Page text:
Parents, how does this fit into parenting? Parents ought to lead their children into the body of Christ. I do not mean only driving them to church and walking them to their appropriate classroom for Sunday School. I mean that, as your child’s primary discipler, God has tasked you with being your child’s leader, trailblazer, and model for Christian fellowship. Get them into Christian fellowship. Explain the big why’s and how’s of Christian community. Genuinely include them in your Christian fellowship. (Notice that I am not just referring to Sunday morning church here, but all of what Christian community includes – care groups, home hospitality, one-on-one conversations, evangelism, counseling, Upwards, funerals, weddings, prayer with others, and more.) Your children are searching for the most glorious community and you, by faith alone in Christ alone, are part of it.
Church, how does this fit into churching? If parents are to lead their children to and through church then the church body must welcome both parents and children alike. Generations of the church have the task of supporting parents in bringing up younger generations to love and respect God. Grandparents raise up parents. Couples without kids spiritual adopt kids that do not come from a believing household. Teens teach younger children. Children help parents with babies. Young adults impress upon teens. As we make and mature disciples of Christ the church must see it as partnership, fellowship between the parents, body of Christ, and children.
If we are being frank, we’d confess as parents and church members that we face internal and selfish challenges to this directive. Parents may think that church, care groups, and Christian fellowship are finally their moment to be alone with adults for adult conversations about adult things. Church members might find younger children distracting to their own spiritual time. Or, for both parents and members, the thought might be that children can’t understand Christian fellowship until they are older or more mature. These thoughts disengage youth from church fellowship and thus from Christ. I am not saying that you need a child attached to your hip every moment or have them included in every conversation. What I am saying is that parents have the God-given gift of broadcasting the glorious nature and effect of Christian fellowship to their children and the church has the God-given task of resounding that gospel broadcast in how they reflect God’s nature in fellowship with the youth.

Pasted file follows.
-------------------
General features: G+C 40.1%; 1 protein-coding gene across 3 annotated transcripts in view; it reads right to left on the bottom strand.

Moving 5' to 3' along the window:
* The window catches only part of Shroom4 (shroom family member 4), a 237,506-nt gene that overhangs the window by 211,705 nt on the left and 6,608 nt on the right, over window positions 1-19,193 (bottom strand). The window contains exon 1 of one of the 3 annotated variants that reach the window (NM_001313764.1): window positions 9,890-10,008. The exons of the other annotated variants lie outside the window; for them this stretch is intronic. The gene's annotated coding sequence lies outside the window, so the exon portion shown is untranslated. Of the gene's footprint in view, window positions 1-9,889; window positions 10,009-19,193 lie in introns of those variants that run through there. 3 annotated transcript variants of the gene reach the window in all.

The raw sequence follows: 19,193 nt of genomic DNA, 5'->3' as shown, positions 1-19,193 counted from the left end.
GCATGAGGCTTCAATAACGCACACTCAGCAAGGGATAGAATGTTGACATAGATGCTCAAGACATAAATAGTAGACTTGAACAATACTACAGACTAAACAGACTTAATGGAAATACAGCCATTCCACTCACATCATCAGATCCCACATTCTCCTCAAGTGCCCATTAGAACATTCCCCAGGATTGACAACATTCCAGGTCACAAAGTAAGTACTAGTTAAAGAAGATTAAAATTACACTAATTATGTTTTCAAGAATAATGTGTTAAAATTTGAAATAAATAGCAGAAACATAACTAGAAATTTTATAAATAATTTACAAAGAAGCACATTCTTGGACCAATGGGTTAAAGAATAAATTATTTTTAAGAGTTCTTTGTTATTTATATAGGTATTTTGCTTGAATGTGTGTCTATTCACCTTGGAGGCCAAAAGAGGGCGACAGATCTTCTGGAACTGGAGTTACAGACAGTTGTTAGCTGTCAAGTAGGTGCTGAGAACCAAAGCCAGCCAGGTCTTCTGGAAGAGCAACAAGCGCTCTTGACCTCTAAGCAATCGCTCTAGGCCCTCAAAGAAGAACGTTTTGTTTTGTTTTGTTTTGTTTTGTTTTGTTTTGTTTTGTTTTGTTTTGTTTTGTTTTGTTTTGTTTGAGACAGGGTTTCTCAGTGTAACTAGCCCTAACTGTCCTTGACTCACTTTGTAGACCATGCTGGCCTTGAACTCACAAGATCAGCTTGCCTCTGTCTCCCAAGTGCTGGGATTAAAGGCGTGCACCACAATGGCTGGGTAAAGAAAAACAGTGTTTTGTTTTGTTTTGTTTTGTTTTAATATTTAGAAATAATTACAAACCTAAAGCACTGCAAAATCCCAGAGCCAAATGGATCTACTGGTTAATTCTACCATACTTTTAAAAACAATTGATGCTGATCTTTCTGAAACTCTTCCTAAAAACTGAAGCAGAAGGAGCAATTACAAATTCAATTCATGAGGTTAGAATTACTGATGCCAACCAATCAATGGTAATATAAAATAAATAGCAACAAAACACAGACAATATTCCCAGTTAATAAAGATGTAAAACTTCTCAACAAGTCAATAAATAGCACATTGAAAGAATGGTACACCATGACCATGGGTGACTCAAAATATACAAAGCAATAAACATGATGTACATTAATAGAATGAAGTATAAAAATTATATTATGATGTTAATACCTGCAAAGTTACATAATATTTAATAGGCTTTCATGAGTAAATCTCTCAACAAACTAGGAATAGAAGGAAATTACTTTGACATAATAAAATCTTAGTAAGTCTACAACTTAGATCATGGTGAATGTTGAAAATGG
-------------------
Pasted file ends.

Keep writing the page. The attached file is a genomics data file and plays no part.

This seems altruistic, but again we look to the gospel for hope and drive. Christ welcomed those who did not deserve to be in fellowship with Him into fellowship with him through personal sacrifice. The church body, to display the riches and glories of Christ, operates the same way – with a fight against pride and frustration, the body of Christ humbly considers others more important than themselves and in doing so authenticates the gospel’s value and trustworthiness to those who need it most. The community of God reveals God’s character and work in its fellowship. The more we welcome others and fellowship together the more prosperous the gospel will be in our church, families, communities.